114. In seeking to improve the evaluation of the success of its schemes, the CSC has undertaken a tracer study of alumni, with contact already having been made with over 4,000 award holders.[220] As a result, the CSC was able to publish a Directory of Commonwealth Scholars and Fellows in 2003, as well as conducting an analysis of the experiences of the CSFP alumni. Consistent with the fact that candidates sign an undertaking to return to their home country, the study demonstrated that over 85% of alumni had returned to their home country.[221] The study also indicated that more than half the alumni were working in higher education, suggesting that the CSFP was effectively contributing to capacity building. In the course of the study, the CSC discovered that a number of their alumni reported "a feeling of isolation on their return", and noted that "a lack of equipment or other facilities" was sometimes cited as a reason for this.[222] The latter point is discussed further in paragraph 136.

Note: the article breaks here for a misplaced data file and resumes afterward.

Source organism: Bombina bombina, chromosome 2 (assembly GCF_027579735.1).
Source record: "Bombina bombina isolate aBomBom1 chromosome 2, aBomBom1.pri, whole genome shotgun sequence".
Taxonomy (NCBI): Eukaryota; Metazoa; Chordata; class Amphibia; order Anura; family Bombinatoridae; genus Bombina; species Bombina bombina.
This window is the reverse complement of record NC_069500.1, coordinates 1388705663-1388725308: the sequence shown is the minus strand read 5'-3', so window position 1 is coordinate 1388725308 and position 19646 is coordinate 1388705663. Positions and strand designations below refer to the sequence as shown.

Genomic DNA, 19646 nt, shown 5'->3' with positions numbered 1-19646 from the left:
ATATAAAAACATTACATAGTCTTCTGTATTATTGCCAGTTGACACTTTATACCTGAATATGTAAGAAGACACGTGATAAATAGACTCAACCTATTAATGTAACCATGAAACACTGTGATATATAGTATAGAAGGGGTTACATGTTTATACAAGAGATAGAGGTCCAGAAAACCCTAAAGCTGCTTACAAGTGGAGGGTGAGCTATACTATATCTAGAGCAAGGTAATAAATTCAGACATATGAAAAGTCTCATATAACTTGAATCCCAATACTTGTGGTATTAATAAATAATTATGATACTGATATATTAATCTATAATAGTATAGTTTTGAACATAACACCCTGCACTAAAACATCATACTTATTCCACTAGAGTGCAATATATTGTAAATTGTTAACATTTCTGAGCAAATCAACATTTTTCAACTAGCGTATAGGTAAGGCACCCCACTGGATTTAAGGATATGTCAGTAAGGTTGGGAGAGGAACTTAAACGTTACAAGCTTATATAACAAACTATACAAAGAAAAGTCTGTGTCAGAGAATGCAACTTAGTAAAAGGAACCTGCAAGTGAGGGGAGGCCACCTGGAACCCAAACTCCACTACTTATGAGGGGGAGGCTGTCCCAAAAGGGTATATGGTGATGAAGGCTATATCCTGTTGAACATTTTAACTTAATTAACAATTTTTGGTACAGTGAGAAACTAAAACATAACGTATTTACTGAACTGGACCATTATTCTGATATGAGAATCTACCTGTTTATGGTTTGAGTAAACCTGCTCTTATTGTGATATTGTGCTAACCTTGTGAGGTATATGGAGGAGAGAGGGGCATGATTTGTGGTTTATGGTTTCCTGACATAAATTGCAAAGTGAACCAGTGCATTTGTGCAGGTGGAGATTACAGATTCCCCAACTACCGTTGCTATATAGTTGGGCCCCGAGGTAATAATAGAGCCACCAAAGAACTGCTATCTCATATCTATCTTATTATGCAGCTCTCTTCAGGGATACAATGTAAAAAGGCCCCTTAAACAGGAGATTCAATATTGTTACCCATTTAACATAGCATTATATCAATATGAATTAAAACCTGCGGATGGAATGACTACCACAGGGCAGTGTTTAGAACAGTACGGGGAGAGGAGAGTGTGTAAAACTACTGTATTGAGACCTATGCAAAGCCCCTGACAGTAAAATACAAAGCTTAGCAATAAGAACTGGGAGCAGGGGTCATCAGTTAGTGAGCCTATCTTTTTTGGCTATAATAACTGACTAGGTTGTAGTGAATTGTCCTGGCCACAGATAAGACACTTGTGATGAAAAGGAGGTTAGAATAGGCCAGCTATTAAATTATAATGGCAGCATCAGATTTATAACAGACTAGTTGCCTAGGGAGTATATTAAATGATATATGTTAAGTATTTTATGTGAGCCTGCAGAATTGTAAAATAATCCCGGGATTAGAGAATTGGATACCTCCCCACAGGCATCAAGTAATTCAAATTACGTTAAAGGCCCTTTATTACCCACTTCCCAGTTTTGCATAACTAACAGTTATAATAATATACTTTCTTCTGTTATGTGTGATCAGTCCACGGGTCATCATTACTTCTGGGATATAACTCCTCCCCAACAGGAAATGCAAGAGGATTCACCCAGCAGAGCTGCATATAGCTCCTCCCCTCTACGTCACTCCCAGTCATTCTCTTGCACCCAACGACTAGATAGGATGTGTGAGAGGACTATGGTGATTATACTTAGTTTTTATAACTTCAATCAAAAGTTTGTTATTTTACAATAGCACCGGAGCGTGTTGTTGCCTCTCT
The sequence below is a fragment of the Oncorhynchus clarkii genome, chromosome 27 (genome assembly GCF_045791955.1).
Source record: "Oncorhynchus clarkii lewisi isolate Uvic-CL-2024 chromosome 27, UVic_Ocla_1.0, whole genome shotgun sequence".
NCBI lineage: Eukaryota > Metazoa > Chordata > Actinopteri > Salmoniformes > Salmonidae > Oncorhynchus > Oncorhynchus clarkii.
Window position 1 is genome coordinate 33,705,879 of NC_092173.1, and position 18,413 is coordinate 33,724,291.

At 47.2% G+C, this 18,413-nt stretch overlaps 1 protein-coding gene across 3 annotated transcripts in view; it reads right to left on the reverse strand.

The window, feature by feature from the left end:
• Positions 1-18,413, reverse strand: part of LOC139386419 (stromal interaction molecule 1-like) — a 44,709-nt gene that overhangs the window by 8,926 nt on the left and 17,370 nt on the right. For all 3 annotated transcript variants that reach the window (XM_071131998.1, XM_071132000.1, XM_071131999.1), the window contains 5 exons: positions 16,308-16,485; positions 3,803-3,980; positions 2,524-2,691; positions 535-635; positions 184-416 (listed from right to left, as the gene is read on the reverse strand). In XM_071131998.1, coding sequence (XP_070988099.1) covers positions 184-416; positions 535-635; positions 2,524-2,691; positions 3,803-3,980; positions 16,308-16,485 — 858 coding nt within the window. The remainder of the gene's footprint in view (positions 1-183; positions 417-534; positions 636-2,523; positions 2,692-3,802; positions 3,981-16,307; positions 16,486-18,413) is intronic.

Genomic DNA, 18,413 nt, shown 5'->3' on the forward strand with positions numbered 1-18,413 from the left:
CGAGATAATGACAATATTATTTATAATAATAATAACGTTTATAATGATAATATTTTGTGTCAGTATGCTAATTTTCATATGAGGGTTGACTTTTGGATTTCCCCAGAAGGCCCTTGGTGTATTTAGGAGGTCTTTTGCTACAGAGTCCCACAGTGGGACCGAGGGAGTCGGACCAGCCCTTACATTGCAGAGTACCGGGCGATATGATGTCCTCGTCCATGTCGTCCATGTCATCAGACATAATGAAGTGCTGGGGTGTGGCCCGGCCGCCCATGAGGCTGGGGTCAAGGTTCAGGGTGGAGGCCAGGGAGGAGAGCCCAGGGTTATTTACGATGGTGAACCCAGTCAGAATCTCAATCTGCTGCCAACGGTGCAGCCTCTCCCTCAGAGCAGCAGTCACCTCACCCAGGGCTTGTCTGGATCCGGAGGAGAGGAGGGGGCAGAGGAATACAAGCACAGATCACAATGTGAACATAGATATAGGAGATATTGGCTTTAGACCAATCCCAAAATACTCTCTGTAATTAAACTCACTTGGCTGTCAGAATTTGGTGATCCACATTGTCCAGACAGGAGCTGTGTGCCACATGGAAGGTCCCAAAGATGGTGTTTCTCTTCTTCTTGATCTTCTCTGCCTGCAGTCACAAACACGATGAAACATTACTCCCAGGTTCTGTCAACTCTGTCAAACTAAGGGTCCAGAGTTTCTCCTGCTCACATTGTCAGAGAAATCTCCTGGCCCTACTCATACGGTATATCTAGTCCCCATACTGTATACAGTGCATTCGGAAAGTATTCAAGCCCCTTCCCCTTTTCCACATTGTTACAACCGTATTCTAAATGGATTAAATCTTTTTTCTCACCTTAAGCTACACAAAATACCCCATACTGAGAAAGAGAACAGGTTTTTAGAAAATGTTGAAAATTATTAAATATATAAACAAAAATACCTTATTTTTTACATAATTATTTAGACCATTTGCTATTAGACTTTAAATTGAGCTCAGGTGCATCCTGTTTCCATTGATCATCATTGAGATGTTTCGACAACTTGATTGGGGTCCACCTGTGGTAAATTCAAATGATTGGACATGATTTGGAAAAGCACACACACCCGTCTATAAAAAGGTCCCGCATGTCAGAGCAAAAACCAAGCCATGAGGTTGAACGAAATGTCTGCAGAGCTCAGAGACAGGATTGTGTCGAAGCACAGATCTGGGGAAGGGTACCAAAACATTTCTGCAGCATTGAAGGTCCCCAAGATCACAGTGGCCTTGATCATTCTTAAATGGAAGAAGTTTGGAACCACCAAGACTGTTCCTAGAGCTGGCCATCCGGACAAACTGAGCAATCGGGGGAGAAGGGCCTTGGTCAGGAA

115. The CSC have taken steps to improve the environment to which award holders return on completion of their studies, for example by establishing "professional networks" for alumni with similar interests, and through the introduction of Institutional Capacity Grants. These grants allow up to six individual awards to be allocated towards a particular initiative to which the home institution has also offered support. This can start to build a community of researchers who have similar training opportunities and better funded research. The CSC also told us that "grants can be taken up over a four year period, to prevent too dramatic an outflow of staff at any given time".[223] In addition, since direct funding of infrastructure falls outside its remit, the CSC is exploring the possibility of joint activity programmes with other development agencies which focus on infrastructure support. The CSC is also seeking to strengthen collaboration with the Higher Education Links scheme.